Sunday, December 6, 2020



The Picture of Dorian Gray by Oscar Wilde

Directed and adapted for the stage by Kip Williams. Featuring:  Designer: Marg Horwell Lighting Designer: Nick Schlieper Composer & Sound Designer: Clemence Williams Video Designer: David Bergman Dramaturg: Eryn Jean Norvill Production Dramaturg: Paige Rattray Voice and Text Coach: Danielle Roffe Assistant Director: Ian Michael. Sydney Theatre Company  Roslyn Packer Theatre. Until January 9th. 2021 Bookings: 02 9250 1777.

Reviewed by Peter Wilkins

Eryn Jean Norvill in The Picture of Dorian Gray  


To say that I was blown away by Kip Williams’s production of The Picture of Dorian Gray for the Sydney Theatre Company would be an understatement. I am not given to unconstrained hyperbole but hyperboles afford the greatest accolades for Eryn Jean Norvill’s portrayals of Oscar Wilde’s enigmatic characters. For two hours traffic on the stage, Norvill intrigues, captivates, dazzles and delights her audience as she moves seamlessly from narrator to character in the telling of Oscar Wilde’s entire short story of the Adonis like youth whose corrupted Faustian  desire for youthful immortality is revealed in the portrait while Dorian Gray retains the beauty of his younger years. It is a moralistic tale more clearly expressed in a contemporary mantra of “Be careful of what you wish for!”

In Eryn Jean Norvill we behold an ascending star of the Australian stage. Under Kip Williams’s inspired flight of the imagination she commands a mesmerising hold over her audience, aided by Williams’s use of video cameras to create live streamed and pre-recorded footage of Norvill as storyteller, Dorian Gray, the hapless artist Basil Hallward , the corrupting Sir Henry Wotton and a host of other characters that populate Wilde’s Victorian fantasy. At times, in a feat of technical wizardry, live streamed characters interact with pre-recorded and edited video footage upon one of the many video screens upon the Roslyn Packer Theatre stage. The skilful video operators in black also double as brilliantly disciplined props handlers and dressers, supporting Norvill’s lightning speed changes, while never allowing the action to lag. The entire production is a joyfyl expression of perfect timing and stage movement. Williams has used video technique before, most notably in his engrossing production of Brecht’s The Resitsable Rise of Arturo Ui, but nowhere with such ingenuity and faithful adherence to Oscar Wilde’s period and extravagance.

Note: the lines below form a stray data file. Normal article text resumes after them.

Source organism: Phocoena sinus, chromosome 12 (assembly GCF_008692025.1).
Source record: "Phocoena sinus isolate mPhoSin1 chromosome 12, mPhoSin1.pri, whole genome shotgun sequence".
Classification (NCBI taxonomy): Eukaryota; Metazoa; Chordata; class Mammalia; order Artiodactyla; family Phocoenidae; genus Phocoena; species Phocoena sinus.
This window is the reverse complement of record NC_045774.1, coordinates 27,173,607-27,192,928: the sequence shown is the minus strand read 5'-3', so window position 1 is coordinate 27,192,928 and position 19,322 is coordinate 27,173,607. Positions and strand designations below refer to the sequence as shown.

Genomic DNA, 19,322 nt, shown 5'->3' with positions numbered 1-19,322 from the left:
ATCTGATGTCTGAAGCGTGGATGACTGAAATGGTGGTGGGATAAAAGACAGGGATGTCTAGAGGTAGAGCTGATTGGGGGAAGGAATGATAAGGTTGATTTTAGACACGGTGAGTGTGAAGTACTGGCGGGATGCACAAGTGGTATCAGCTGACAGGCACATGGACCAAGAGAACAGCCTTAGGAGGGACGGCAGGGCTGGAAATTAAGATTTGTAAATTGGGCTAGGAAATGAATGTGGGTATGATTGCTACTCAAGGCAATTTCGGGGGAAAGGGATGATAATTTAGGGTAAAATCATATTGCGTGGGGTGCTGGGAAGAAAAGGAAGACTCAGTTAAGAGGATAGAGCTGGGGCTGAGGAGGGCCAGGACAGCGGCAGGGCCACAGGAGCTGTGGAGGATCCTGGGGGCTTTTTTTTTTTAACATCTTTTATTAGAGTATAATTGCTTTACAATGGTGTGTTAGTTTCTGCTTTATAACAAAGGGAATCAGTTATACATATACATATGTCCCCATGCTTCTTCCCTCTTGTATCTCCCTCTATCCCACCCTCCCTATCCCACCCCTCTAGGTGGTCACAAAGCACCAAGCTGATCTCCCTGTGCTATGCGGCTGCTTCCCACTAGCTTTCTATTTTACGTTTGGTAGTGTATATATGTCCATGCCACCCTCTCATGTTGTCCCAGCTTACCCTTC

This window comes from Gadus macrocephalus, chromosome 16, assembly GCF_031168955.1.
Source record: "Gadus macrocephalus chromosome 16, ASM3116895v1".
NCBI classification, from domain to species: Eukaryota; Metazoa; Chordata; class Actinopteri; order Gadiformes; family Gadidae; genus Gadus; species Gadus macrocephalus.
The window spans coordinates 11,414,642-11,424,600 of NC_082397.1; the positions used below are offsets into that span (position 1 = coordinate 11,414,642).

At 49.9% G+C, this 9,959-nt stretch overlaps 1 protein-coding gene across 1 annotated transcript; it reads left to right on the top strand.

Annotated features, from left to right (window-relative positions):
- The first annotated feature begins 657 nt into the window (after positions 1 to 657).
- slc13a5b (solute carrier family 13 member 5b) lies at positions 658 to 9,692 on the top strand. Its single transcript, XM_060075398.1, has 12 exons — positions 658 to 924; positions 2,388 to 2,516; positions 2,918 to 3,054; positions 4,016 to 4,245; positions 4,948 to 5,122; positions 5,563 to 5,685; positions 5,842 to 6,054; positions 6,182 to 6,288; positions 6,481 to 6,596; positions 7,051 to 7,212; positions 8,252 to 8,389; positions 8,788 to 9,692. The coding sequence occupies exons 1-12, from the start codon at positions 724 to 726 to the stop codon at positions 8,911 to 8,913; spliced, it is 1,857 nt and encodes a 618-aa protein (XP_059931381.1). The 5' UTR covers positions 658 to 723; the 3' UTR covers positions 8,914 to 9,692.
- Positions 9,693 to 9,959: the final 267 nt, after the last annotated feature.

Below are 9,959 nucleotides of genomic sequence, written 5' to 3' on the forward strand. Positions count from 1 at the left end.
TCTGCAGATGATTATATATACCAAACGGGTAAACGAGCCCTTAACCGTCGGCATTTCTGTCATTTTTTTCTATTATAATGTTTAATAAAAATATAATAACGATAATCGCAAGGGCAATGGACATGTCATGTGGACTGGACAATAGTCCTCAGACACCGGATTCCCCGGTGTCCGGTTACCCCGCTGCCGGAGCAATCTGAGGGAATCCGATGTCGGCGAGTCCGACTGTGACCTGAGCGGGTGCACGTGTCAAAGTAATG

Wilde’s philosophical moralistic novel, The Picture of Dorian Gray, drawing as it does upon Victorian Gothic influence contains a bitter irony of an older man’s corruption of a beautiful youth, a reversal of Wilde’s own experience and downfall due to a love for his Adonis, the beautiful Bosie, son of the Marquis of Queensbury. In Dorian Gray’s cruel and unwitting treatment of the innocent Sybil Vain, we see the cruelty suffered by Wilde as a result of his blinded love for Bosie. The challenge facing Kip Williams has been to stage the adaptation as a one woman performance, while bringing to life the various characters of the novel. Williams’s vision and Norvill’s astounding performances combine in a theatrical tour de force that not only breathes new life into Wilde’s portrait of art for art’s sake and the corrupting power of the human heart and mind, but projects an exciting new destiny for the theatre. Our willing suspension of disbelief is nowhere better engendered than in the Sydney Theatre Company’s ground-breaking production of The Picture of Dorian Gray. Williams’s direction and Norvill’s performance make this the hottest ticket in town. The ephemeral nature of theatre is its own  tragedy. To miss it would be yours. 
Photos by Dan Boud